Communication and The Ripple Effect of Brain Injury in Families
1) If the person with a brain injury asks the speaker to repeat what was said, they might hear the information incorrectly a second time. However, if the person with a brain injury repeats the information back to the speaker; the speaker has an opportunity to correct the error if there is one. If the brain injury survivor writes a message down, it is important to read back what was written to confirm that it was noted correctly.
2) Persons with a brain injury often repeat themselves when speaking. This might happen if the listener doesn’t respond with the response that is being anticipated by the brain injury survivor, or if there is no response. Repetition is the brain injury survivor’s means to make sure that they said it correctly. This can irritate the listener, if they interpret the repetition to be for their benefit. (Comments that indicate this are: “I heard you the first time,” or “You already said that.”) Responses to indicate that they understood what was said help eliminate repetition from the survivor.
3) If persons with a brain injury closely watch the expressions of those whom they are speaking with, they will be able to identify if they are communicating clearly. If a listener looks puzzled, it is a sign of a miscommunication.
4) Persons with a brain injury impulsively blurt out thoughts or interrupt others because they are afraid the thought will leave them if they don’t express it immediately, or because they have trouble containing their excitement. A pocket notebook can give them a place to write thoughts down until it is their turn to talk.
5) Over-stimulation leads to agitation leads to rage. High levels of movement or noise can trigger anger. When the person with a brain injury feels an internal agitation, if they will remove themselves from the stimulus to a quiet spot, they will be able to control outbursts. Television and computers are very stimulating.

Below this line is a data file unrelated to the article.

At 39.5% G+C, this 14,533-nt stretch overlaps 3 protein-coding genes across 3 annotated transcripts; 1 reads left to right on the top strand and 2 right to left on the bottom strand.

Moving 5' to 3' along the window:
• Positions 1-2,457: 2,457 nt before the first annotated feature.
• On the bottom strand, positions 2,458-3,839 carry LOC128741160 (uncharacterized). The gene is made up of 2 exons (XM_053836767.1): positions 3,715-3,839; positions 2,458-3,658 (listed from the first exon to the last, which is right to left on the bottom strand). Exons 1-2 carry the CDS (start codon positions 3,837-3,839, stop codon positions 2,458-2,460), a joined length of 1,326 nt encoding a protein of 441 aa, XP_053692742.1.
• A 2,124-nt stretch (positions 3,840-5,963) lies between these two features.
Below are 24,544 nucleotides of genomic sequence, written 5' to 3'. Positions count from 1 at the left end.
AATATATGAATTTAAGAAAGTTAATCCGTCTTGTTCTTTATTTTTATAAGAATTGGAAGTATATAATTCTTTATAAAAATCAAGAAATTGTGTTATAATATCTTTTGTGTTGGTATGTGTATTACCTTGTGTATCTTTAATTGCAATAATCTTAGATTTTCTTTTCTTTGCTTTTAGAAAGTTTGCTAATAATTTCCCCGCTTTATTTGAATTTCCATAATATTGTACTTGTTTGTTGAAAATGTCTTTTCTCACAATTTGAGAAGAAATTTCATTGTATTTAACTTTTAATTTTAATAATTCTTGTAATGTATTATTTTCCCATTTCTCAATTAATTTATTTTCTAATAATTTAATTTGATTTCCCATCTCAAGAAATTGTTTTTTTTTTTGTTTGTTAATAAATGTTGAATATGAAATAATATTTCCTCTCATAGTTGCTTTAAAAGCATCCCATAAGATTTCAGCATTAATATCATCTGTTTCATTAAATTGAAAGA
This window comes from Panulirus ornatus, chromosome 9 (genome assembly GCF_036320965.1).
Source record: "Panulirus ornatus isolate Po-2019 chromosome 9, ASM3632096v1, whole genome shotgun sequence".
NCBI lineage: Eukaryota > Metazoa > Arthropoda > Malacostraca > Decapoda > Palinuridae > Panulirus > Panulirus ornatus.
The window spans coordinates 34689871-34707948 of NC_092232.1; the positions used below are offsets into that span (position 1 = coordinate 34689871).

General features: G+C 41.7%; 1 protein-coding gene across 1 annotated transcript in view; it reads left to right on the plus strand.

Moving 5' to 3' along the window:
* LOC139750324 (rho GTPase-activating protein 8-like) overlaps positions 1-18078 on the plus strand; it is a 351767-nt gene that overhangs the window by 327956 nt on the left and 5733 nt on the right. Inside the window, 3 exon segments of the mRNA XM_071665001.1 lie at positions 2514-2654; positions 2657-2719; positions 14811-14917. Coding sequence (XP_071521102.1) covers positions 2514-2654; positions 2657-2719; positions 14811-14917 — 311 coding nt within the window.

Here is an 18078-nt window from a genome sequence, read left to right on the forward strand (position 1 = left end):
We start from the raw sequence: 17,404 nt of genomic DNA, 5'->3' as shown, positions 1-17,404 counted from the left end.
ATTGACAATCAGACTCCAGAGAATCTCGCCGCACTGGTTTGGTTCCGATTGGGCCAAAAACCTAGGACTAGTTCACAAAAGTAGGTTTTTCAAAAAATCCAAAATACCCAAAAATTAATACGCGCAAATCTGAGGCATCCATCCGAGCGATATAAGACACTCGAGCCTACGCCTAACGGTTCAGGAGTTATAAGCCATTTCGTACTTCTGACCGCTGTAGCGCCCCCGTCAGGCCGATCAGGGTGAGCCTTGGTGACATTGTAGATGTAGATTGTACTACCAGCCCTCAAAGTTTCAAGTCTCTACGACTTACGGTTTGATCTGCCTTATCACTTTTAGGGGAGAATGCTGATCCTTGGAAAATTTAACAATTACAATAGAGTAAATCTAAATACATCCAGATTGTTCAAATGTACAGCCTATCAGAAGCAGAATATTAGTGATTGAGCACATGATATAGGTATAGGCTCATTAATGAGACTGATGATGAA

6) Intense concentration can drain the brain battery. Rotating between activities which require thinking and activities that are routine prevent rapid wear-down.
7) Over-stimulation or deep concentration without pacing put the brain injury survivor at risk for inappropriate social behaviors. Persons with brain injuries say the random thoughts that most people think but don’t say out-loud. (conversation balloons) Many times, they are equally shocked and disappointed by what fell out of their mouth. (Also referred to as “thinking with your mouth open”)
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© 2007 Lois McElravy, Lessons from Lois Speaker and freelance writer, Lois provides life-changing insights and strategies gained from her personal experiences of adjusting to a sudden life change and adapting to the challenges of living with a brain injury. Her message provides family members, care-givers and professionals with a deeper understanding of brain injury. Lois inspires and motivates survivors to accept their new reality, redefine their life purpose, and feel happy. You can learn more about Lois and read her personal story at www.lessonsfromlois.com. Phone: 406.251.2887 Email: email@example.com
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